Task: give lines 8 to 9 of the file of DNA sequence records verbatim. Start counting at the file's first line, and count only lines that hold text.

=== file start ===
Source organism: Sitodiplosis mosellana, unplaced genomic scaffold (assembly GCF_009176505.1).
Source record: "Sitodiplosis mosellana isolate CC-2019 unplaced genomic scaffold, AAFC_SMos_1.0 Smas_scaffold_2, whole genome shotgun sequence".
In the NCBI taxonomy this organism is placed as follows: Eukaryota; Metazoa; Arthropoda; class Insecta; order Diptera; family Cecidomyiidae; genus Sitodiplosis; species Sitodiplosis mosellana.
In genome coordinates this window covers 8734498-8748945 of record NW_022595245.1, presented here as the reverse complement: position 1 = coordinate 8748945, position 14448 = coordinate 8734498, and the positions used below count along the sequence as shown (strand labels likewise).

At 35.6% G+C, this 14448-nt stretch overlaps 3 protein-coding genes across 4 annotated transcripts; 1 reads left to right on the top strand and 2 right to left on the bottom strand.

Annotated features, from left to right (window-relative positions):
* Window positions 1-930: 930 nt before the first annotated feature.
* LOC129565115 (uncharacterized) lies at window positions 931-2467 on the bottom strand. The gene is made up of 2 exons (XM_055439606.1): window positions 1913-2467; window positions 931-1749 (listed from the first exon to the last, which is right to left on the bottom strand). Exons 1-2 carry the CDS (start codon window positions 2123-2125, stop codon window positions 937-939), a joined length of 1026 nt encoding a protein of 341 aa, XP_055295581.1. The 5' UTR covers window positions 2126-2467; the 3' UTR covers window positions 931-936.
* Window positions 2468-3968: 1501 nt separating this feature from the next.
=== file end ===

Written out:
* LOC129565115 (uncharacterized) lies at window positions 931-2467 on the bottom strand. The gene is made up of 2 exons (XM_055439606.1): window positions 1913-2467; window positions 931-1749 (listed from the first exon to the last, which is right to left on the bottom strand). Exons 1-2 carry the CDS (start codon window positions 2123-2125, stop codon window positions 937-939), a joined length of 1026 nt encoding a protein of 341 aa, XP_055295581.1. The 5' UTR covers window positions 2126-2467; the 3' UTR covers window positions 931-936.
* Window positions 2468-3968: 1501 nt separating this feature from the next.